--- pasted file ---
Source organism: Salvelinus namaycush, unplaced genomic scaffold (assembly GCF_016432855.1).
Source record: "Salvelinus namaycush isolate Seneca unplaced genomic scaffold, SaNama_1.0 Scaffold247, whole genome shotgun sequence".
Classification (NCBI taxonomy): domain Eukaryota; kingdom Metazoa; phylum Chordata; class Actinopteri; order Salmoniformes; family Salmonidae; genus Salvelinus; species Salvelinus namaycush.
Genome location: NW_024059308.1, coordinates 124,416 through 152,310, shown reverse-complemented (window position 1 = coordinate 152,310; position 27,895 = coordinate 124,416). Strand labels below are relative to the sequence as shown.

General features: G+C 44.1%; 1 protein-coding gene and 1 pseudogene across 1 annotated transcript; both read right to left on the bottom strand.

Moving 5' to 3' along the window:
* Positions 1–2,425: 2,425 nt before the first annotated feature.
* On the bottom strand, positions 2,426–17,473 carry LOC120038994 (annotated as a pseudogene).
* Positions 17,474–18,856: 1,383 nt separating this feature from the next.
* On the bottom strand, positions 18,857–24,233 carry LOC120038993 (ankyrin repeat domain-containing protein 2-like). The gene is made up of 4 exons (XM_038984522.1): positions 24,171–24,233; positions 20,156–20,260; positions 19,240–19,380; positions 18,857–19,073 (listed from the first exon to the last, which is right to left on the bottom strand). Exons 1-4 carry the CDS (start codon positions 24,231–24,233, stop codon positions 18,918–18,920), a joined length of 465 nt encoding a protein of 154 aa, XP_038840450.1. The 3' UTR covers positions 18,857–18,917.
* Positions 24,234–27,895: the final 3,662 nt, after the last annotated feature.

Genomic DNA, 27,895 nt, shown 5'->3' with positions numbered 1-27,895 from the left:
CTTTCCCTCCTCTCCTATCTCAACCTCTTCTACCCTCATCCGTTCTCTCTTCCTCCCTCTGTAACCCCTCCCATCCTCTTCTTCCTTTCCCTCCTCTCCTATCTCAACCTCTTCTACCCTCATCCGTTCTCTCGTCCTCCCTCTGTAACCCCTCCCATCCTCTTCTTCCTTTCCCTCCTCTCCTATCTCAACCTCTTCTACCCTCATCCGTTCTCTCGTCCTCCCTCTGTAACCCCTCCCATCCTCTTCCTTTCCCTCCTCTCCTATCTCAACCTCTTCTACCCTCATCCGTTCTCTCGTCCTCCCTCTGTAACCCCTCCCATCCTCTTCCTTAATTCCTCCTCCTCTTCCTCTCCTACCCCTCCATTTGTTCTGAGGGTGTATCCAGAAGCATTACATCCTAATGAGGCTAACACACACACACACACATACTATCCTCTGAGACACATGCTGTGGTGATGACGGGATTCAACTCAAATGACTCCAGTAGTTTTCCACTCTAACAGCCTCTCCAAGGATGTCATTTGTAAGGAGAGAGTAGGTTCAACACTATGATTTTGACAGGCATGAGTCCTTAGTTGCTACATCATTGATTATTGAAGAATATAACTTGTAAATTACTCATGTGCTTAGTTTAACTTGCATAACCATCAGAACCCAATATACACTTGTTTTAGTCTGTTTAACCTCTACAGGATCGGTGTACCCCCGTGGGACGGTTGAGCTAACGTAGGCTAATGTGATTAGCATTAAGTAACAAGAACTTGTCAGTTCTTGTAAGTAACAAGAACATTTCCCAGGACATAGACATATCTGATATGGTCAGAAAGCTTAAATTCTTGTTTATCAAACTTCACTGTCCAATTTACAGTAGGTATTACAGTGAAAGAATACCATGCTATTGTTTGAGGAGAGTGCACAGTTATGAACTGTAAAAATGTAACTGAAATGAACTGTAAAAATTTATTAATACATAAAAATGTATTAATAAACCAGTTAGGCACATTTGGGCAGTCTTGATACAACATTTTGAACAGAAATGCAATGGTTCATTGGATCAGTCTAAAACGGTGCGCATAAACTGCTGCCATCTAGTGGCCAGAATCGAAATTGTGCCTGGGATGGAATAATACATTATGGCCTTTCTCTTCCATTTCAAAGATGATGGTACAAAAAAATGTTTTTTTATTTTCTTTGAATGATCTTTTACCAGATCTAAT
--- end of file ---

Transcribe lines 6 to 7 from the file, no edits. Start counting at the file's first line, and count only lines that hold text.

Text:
Moving 5' to 3' along the window:
* Positions 1–2,425: 2,425 nt before the first annotated feature.